Ronnie Caplane is a lawyer and freelance writer based in Northern Calif.
Handling the High Holidays: Strategies Different Interfaith Families Use
It was Yom Kippur, 1992, and Sari McClure was sitting in the back of the sanctuary on one of the folding chairs that had been set up for the day.
"My father had just died," McClure recalls. McClure, whose husband isn't Jewish, had gone to services alone. Being a new member of Temple Isaiah in Lafayette, California, she didn't know many people and felt very lonely. "It was awful."
But unlike those who shy away from services and other temple events after an uncomfortable experience at the synagogue, McClure took action. Knowing that Isaiah had a large number of interfaith families, she started an informal group called "September Situations," the High Holidays' counterpart to the "December Dilemma."
"The group dealt with interfaith family issues during the High Holy Days," says McClure "It gave people a forum to get together and share their feelings of loneliness during the High Holidays."
The group helped congregants connect with other interfaith families and provided them with the opportunity to talk about what that experience is like. It also helped with the loneliness because people now had others to sit with during High Holiday as well as Friday night services.
"It's very meaningful to sit with someone," said McClure. Out of that grew an informal seating arrangement where anyone who came to services alone--whether on Friday night or High Holidays--knew that in a section on the right-hand side of the sanctuary they would find others who were also alone. And it wasn't limited to interfaith families. Those who were single, widowed, divorced or were just going solo for the night had a home. "People know when they walk into the synagogue they'll find others to sit with."
McClure's husband is a very lapsed Catholic. Although he supported raising their daughters Jewish and participated in their B'Nnot Mitzvah (when a person assumes the responsibilities and privileges of an adult member of the Jewish community), he is not a religious person. Like many Jews in interfaith marriages, McClure finds the High Holidays the most difficult time of the year.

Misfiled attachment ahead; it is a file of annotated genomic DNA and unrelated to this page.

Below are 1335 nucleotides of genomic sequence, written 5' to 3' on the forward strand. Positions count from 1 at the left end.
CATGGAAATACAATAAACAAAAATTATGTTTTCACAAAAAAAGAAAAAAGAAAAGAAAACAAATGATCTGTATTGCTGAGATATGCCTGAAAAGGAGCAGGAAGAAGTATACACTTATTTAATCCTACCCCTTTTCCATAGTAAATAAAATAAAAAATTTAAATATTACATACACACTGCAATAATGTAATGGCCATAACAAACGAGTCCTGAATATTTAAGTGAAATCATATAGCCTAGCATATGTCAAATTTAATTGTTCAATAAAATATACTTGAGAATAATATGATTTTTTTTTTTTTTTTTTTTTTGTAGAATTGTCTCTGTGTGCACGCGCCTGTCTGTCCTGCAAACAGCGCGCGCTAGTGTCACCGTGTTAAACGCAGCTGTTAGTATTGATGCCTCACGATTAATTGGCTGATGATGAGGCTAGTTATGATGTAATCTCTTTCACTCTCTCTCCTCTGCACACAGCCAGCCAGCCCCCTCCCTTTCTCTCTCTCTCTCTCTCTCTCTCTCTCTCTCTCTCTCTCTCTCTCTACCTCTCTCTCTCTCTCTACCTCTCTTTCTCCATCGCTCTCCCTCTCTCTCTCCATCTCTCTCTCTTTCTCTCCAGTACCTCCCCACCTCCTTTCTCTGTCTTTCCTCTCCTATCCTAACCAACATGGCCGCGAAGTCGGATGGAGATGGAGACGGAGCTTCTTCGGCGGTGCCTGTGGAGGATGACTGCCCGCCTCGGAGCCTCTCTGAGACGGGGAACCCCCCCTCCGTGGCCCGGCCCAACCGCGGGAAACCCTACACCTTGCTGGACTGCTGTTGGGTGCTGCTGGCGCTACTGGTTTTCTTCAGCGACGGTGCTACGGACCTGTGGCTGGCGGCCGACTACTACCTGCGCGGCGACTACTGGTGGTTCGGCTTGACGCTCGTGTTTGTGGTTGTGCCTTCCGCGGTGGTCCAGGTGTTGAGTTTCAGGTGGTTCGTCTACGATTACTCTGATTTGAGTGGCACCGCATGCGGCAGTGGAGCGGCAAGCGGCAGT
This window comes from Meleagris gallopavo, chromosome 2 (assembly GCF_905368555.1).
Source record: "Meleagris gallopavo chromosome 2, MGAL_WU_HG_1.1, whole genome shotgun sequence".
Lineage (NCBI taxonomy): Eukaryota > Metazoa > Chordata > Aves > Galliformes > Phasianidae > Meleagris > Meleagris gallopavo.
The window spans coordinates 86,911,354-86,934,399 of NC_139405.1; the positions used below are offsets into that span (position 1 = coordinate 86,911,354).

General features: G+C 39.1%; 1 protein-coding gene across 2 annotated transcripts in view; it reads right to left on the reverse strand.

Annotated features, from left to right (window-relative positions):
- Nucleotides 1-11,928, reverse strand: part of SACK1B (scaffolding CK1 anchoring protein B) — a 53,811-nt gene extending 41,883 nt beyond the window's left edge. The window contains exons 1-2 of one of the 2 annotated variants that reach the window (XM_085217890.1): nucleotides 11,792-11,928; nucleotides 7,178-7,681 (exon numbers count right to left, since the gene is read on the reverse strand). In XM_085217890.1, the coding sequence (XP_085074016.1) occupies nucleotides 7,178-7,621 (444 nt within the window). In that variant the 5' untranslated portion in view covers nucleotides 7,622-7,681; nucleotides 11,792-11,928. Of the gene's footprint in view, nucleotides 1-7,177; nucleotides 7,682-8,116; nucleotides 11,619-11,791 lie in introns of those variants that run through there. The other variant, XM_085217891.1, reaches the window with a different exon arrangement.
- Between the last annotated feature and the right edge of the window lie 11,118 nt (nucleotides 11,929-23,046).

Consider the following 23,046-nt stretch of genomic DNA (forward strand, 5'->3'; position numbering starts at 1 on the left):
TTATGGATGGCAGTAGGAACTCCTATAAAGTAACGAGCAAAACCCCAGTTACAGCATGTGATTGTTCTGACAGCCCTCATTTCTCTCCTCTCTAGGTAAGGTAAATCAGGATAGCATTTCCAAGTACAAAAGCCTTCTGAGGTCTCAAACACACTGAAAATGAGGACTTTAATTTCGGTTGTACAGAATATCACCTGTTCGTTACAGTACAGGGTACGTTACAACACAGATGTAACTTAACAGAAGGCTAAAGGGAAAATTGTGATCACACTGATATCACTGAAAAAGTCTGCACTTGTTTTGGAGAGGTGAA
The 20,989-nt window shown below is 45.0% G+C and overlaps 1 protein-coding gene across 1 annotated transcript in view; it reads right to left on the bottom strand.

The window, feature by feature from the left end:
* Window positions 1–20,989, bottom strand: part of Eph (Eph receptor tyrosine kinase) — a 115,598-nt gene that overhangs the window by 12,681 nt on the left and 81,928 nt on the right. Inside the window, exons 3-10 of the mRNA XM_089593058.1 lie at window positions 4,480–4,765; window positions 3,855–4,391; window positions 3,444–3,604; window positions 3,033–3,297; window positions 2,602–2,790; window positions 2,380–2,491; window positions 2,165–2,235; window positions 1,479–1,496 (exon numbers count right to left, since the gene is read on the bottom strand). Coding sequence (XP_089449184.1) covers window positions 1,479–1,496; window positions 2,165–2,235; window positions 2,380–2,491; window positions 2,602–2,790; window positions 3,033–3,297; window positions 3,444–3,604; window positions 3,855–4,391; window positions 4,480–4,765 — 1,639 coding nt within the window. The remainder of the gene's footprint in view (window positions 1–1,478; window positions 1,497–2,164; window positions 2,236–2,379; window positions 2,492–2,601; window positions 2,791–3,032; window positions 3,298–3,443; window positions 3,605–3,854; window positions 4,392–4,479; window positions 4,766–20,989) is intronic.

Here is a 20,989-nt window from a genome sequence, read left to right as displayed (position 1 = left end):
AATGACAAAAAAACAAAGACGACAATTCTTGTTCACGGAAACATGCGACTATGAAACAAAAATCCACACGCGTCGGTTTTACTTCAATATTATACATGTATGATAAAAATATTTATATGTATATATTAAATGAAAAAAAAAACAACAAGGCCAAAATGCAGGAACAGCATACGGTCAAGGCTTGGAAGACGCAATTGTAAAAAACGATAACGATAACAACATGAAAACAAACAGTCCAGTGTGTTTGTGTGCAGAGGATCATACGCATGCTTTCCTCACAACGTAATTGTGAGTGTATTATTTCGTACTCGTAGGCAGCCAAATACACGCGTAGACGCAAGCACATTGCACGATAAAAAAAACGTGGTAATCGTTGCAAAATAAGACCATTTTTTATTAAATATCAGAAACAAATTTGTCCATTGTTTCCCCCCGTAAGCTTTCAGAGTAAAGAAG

"When you walk into temple and see a man in his tallit (prayer shawl) with his wife and children sitting next to him, you remember you're not part of that," she explains.
"We've been at this for a long time," says Ruth Fremes, who is in her late sixties. Her husband is a non-Jewish Egyptian. "At first [my husband] came to services with me because I felt lonely." And even now her husband sometimes comes to services. "He never feels out of place," she says. She attributes her husband's comfort to the fact that the congregation at her synagogue, Temple Beth Hillel in Richmond, California, is warm, welcoming, and small. It only has 100 families, many of whom are interfaith.
But even she agrees it's not the same as having a Jewish spouse.
"The things that isolate him are that he doesn't believe and he doesn't speak Hebrew," she says, adding that there are Jewish members of the congregation who also don't speak, understand or read Hebrew, which makes them feel left behind. Although Fremes and her husband raised heir children Jewish, and have successfully negotiated interfaith marriage, she encourages her granddaughter to marry in, reminding her that, "the High Holidays are when you'll feel lonely."
Even if they are little things, interfaith couples tend to find ways to accommodate each other's needs in this High Holiday season. Debbie La Fetra, outreach chair at Congregation Beth Am in Los Altos Hills, California, asks her husband to make sure the car is fully fueled so that she doesn't have to go to a gas station and spend money on Rosh Hashanah or Yom Kippur.
La Fetra's husband Bruce is Episcopalian and very active in his church. He rarely goes to services with her but is very respectful and supportive of her going.
"Bruce doesn't really get into the services," she says. "It wouldn't be a comfort to me to have him there because he's uncomfortable. He'd have to take off work. The services are too long, and there's too much Hebrew."
So La Fetra makes arrangements to meet friends and sit with them at services.
"These days I know who's going to be there," says La Fetra who's very active in her congregation. "There was one year when my parents were able to come. That was wonderful. Sure, I miss my family. I miss [Bruce]."
These families have found different ways to handle the issue of the holiday meal. Beth Hillel hosts a Rosh Hashanah lunch, which the Fremes attend. Sari McClure belongs to an informal havarah (worship and study group) of interfaith families which does an Erev (eve of) Rosh Hashanah dinner and a Yom Kippur break fast together.
And while all this accommodating is going on, it is important for the Jewish partner to remember that the non-Jewish partner also has needs. "It's important to honor your non-Jewish spouse's traditions," McClure says. "You don't have to do it religiously. Honor their cultural heritage."
As with every marriage, whether interfaith or not, the key to success is compromise.
"There are always compromises," says McClure.
Hebrew for "prayer shawl," a ritual item that is worn and has knotted fringes (tzitzit) attached to the four corners. Reform synagogues are often called "temple." "The Temple" refers to either the First Temple, built by King Solomon in 957 BCE in Jerusalem, or the Second Temple, which replaced the First Temple and stood on the Temple Mount in Jerusalem from 516 BCE to 70 CE.